They should actually be making it clear that they are a left alternative to Labor, not positioning themselves to appeal to disaffected Liberal voters.

Brown continues to pitch the Greens as the party that can offer a “responsible” crossbench in the Senate, not an obstructionist one. And they’re still utterly committed to a tax on carbon which will do nothing to stop global warming.

But the fact that many voters who initially had hopes that Gillard would be better have swung back to the Greens indicates that there is the potential out there to build a left-wing alternative to what is on offer from the major parties: an alternative that stands up for refugee rights, against war, against homophobia and in defence of workers’ rights.

One of the major opportunities to start to do this during the election campaign is the demonstrations that have been called around refugee rights and same-sex marriage in most capital cities.

These protests can help send a message to the politicians that we are going to stand up to their reactionary policies, and start to lay the basis for an ongoing struggle after the election on these and many other issues.

Because whoever wins the election, there is no doubt that we are going to wake up to a right-wing government that needs resisting on August 22.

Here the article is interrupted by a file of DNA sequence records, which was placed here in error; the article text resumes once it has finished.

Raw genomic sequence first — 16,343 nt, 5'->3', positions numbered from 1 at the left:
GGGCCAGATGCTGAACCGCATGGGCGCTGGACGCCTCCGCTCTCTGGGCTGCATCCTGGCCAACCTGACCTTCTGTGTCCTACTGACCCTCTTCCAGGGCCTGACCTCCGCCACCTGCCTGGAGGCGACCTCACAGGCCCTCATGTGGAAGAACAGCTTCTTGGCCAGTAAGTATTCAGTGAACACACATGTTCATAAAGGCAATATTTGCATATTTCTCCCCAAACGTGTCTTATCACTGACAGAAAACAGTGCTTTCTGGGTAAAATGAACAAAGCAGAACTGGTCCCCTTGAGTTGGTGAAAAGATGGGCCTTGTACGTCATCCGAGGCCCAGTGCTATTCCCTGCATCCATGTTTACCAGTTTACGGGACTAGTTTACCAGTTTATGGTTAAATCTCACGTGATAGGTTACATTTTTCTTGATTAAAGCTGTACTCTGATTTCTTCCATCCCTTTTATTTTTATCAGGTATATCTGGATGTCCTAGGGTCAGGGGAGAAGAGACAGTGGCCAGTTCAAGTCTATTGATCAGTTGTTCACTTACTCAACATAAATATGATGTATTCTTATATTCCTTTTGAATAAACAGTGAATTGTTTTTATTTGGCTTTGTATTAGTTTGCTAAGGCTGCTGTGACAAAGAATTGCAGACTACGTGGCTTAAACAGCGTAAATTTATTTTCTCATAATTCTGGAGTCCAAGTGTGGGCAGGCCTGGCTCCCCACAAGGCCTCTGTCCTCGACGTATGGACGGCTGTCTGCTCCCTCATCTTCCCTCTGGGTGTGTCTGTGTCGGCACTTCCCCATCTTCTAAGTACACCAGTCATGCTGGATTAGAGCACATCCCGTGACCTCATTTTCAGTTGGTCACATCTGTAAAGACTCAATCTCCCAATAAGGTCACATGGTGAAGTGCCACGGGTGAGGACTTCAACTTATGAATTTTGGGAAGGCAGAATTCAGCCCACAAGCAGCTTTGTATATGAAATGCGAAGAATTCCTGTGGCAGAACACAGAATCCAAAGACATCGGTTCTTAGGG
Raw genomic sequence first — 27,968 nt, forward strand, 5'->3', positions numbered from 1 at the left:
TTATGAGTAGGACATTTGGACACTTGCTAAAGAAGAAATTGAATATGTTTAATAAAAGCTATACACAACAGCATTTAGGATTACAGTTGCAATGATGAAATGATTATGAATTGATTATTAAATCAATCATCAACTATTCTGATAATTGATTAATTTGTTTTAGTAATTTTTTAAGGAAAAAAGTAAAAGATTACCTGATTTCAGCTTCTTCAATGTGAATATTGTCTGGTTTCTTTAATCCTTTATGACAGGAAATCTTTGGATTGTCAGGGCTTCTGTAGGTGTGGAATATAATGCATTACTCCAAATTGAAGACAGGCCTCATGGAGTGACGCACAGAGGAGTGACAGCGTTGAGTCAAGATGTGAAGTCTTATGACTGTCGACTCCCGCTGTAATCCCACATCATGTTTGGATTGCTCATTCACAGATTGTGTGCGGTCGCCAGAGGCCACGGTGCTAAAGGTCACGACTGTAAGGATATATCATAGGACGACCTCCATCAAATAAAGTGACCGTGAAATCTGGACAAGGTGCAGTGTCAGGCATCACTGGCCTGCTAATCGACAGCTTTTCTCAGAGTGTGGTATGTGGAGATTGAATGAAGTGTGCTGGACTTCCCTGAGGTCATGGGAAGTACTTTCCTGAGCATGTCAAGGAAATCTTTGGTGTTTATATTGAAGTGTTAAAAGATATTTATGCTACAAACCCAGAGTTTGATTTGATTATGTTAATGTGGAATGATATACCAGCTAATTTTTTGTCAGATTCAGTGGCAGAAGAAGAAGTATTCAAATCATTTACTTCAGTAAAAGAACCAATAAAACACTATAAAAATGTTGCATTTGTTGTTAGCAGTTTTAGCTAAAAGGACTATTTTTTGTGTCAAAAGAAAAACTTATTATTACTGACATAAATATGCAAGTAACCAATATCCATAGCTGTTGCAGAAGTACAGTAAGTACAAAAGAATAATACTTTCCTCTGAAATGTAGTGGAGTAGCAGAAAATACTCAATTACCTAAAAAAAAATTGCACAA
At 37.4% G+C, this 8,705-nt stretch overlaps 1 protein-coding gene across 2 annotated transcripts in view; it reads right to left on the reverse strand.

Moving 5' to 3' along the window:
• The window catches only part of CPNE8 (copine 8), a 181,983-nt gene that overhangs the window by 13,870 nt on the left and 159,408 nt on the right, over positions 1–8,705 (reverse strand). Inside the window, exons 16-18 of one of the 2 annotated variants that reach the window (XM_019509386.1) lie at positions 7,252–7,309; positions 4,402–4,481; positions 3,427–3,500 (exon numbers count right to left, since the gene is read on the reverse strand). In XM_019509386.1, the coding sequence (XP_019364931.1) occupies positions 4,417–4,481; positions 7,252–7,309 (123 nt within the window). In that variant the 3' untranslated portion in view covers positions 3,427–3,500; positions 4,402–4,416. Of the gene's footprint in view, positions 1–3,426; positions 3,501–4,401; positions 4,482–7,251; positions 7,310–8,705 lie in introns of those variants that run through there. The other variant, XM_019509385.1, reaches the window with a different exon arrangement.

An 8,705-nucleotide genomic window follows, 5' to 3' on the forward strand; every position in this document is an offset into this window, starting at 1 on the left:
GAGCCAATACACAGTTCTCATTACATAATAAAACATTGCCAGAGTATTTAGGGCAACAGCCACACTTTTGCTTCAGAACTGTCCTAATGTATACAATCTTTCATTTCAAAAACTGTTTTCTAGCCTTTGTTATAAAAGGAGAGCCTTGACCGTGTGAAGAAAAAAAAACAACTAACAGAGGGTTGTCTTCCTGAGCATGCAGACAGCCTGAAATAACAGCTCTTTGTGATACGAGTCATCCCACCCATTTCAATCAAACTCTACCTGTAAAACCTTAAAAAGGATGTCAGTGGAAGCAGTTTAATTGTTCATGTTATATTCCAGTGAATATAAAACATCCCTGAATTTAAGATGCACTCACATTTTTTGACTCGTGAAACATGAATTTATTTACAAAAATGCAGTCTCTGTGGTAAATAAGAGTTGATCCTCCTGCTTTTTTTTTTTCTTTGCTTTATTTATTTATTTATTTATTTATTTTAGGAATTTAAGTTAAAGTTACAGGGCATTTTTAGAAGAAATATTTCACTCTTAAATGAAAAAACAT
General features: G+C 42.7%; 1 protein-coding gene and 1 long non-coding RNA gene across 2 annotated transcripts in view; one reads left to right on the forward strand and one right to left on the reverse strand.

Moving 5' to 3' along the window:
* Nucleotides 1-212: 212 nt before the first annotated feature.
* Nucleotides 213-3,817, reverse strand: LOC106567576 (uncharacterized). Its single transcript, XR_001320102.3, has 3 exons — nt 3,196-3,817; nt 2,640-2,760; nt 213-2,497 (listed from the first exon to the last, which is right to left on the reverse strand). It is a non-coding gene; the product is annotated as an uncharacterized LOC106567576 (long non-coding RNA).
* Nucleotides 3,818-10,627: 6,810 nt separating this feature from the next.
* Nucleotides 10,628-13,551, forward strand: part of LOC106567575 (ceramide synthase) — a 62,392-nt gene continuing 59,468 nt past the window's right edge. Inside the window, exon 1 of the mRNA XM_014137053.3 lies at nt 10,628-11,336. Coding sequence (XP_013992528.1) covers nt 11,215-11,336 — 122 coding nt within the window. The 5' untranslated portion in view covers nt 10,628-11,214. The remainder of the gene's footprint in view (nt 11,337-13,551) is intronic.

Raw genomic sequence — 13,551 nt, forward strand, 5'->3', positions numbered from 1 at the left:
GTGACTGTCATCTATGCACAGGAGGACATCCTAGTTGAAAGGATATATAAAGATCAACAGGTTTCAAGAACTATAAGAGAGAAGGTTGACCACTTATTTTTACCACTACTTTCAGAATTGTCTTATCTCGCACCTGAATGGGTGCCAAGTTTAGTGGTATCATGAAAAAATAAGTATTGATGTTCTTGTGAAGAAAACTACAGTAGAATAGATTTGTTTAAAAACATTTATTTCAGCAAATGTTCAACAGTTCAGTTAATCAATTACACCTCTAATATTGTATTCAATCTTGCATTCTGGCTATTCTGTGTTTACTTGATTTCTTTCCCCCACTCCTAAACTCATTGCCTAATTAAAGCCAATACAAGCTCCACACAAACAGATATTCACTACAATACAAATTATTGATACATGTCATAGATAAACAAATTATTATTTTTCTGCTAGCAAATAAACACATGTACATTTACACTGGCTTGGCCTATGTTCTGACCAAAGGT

This article, by Tom Bramble, first appeared in Socialist Alternative .



Comment from Shane H
Time July 27, 2010 at 8:22 pm

The Greens ‘tack left’ – having been on rightwing trajectory for years? But have inexplicably made some ‘useful statements’ which happen to be Green policy. They should position themselves as irresponsible and obstructionist and oppose a carbon tax since only a revolution will end global warming.

They made a preference deal with the ALP – which I assume you agree with – but explained that people could vote as they pleased in a democracy which was clearly a right feint.

The Greens actions indicate there is space for a left wing alternative – presumably the Greens are not this alternative?

And we should protest the homophobic ALP who have a lesbian climate change minister. I know homophobia is broader than that but for most people its just weird to claim that because a gov’t doesn’t support marriage for homosexuals but does support civil unions is homophobic.

Comment from Colin
Time July 27, 2010 at 8:36 pm

“…(Brown) explained people could vote as they pleased in a democracy which was clearly a right feint.”

Really? You don’t think people can vote as they please?

Comment from Shane H
Time July 27, 2010 at 9:27 pm

Sorry Colin perhaps my sarcasm isn’t clear. I think this article is based on the idea that the Greens are really right-wingers who (inexplicably to the author) are acting ‘left’.

Comment from marianK
Time July 28, 2010 at 9:05 am

I agree with Shane (the sarcasm that is). The Greens neither accept nor reject left- or right-wing policies. They stand on their own. They support free enterprise (especially in sustainable industries) but reject all forms of domination by the big end of town. They have been slotted into the left end of the political spectrum by the media and the 2 majors, but essentially they are not, and have no obligation to BE, a left-wing party.

Comment from Colin
Time July 28, 2010 at 2:53 pm

Much clearer on re-read. My apologies 🙂